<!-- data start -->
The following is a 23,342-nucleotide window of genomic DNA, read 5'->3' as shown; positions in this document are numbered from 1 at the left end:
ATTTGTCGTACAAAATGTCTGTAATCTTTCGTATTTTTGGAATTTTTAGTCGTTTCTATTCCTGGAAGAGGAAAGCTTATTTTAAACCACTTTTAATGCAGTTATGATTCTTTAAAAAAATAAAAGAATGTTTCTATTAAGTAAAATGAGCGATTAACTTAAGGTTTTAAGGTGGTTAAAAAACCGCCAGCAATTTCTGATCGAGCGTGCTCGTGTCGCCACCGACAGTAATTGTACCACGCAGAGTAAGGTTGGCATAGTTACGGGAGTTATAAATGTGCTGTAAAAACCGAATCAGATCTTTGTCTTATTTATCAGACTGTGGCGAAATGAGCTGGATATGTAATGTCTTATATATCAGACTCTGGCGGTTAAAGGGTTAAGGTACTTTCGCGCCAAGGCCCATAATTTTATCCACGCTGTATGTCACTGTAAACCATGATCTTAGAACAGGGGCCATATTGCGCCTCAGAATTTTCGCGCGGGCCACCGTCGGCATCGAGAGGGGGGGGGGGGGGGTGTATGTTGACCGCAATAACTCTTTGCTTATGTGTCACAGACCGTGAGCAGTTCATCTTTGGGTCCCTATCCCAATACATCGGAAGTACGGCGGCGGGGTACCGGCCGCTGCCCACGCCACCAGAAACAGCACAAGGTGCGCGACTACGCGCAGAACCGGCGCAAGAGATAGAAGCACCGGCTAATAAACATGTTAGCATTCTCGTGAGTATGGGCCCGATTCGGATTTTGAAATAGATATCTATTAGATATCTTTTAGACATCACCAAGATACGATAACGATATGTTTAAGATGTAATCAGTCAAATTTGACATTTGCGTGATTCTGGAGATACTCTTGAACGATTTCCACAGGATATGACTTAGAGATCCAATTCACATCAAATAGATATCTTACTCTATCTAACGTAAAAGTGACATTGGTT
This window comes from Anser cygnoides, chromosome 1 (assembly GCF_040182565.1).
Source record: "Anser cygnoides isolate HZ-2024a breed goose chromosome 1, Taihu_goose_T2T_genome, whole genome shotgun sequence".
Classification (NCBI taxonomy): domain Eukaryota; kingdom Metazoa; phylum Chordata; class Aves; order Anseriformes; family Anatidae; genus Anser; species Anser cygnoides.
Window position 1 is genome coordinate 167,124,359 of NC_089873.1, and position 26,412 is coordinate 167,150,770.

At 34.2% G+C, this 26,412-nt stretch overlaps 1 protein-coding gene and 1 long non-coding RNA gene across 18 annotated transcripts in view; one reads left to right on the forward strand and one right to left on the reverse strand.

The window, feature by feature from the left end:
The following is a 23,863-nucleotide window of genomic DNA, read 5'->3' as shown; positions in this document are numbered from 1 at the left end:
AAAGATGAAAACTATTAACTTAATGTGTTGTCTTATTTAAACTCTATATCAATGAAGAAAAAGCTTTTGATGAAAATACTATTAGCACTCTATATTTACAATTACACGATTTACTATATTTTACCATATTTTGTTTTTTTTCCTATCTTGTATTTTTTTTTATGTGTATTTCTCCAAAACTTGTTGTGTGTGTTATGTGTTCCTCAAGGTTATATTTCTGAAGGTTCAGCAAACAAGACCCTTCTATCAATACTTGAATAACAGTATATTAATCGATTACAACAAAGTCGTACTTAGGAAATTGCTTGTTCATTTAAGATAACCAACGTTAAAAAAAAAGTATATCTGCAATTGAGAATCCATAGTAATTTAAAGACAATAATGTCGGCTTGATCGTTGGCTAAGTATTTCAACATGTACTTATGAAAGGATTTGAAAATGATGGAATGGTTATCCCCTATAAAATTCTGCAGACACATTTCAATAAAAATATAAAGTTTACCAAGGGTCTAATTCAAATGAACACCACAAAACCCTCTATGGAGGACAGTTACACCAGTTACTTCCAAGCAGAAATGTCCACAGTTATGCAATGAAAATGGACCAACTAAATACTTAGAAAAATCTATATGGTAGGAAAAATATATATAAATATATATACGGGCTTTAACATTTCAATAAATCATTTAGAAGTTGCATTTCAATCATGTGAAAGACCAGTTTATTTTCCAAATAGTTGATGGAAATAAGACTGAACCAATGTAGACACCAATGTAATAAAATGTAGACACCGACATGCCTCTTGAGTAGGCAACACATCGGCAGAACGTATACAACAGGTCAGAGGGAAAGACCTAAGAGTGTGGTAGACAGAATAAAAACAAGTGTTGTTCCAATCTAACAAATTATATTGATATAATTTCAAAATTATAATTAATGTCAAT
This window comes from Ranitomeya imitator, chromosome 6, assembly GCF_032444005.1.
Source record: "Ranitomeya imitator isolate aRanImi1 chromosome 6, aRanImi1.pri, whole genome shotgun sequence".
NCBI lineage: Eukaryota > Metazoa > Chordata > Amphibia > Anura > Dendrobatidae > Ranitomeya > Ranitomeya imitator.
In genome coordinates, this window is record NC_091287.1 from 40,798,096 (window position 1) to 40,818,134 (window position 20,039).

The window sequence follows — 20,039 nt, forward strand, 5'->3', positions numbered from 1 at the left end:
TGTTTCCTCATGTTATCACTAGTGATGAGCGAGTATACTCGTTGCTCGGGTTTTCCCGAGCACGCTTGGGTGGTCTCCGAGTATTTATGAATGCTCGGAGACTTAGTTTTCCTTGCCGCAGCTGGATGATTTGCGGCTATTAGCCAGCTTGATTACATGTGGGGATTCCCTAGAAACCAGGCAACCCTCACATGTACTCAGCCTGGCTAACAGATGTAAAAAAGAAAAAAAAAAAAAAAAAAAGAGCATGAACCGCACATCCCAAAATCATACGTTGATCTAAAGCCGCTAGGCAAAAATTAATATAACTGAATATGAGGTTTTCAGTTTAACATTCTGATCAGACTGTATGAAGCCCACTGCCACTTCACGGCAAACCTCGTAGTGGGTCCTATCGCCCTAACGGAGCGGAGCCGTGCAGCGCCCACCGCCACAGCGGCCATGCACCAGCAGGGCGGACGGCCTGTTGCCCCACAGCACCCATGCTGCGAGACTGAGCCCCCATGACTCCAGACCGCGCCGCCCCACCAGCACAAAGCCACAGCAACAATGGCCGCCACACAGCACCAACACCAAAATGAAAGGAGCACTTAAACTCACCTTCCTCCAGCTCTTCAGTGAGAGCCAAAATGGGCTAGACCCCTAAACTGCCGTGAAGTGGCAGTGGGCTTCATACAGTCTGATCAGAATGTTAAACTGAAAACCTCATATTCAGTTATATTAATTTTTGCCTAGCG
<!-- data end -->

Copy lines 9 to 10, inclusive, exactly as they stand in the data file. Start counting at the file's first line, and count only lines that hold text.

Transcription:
The following is a 23,863-nucleotide window of genomic DNA, read 5'->3' as shown; positions in this document are numbered from 1 at the left end:
AAAGATGAAAACTATTAACTTAATGTGTTGTCTTATTTAAACTCTATATCAATGAAGAAAAAGCTTTTGATGAAAATACTATTAGCACTCTATATTTACAATTACACGATTTACTATATTTTACCATATTTTGTTTTTTTTCCTATCTTGTATTTTTTTTTATGTGTATTTCTCCAAAACTTGTTGTGTGTGTTATGTGTTCCTCAAGGTTATATTTCTGAAGGTTCAGCAAACAAGACCCTTCTATCAATACTTGAATAACAGTATATTAATCGATTACAACAAAGTCGTACTTAGGAAATTGCTTGTTCATTTAAGATAACCAACGTTAAAAAAAAAGTATATCTGCAATTGAGAATCCATAGTAATTTAAAGACAATAATGTCGGCTTGATCGTTGGCTAAGTATTTCAACATGTACTTATGAAAGGATTTGAAAATGATGGAATGGTTATCCCCTATAAAATTCTGCAGACACATTTCAATAAAAATATAAAGTTTACCAAGGGTCTAATTCAAATGAACACCACAAAACCCTCTATGGAGGACAGTTACACCAGTTACTTCCAAGCAGAAATGTCCACAGTTATGCAATGAAAATGGACCAACTAAATACTTAGAAAAATCTATATGGTAGGAAAAATATATATAAATATATATACGGGCTTTAACATTTCAATAAATCATTTAGAAGTTGCATTTCAATCATGTGAAAGACCAGTTTATTTTCCAAATAGTTGATGGAAATAAGACTGAACCAATGTAGACACCAATGTAATAAAATGTAGACACCGACATGCCTCTTGAGTAGGCAACACATCGGCAGAACGTATACAACAGGTCAGAGGGAAAGACCTAAGAGTGTGGTAGACAGAATAAAAACAAGTGTTGTTCCAATCTAACAAATTATATTGATATAATTTCAAAATTATAATTAATGTCAAT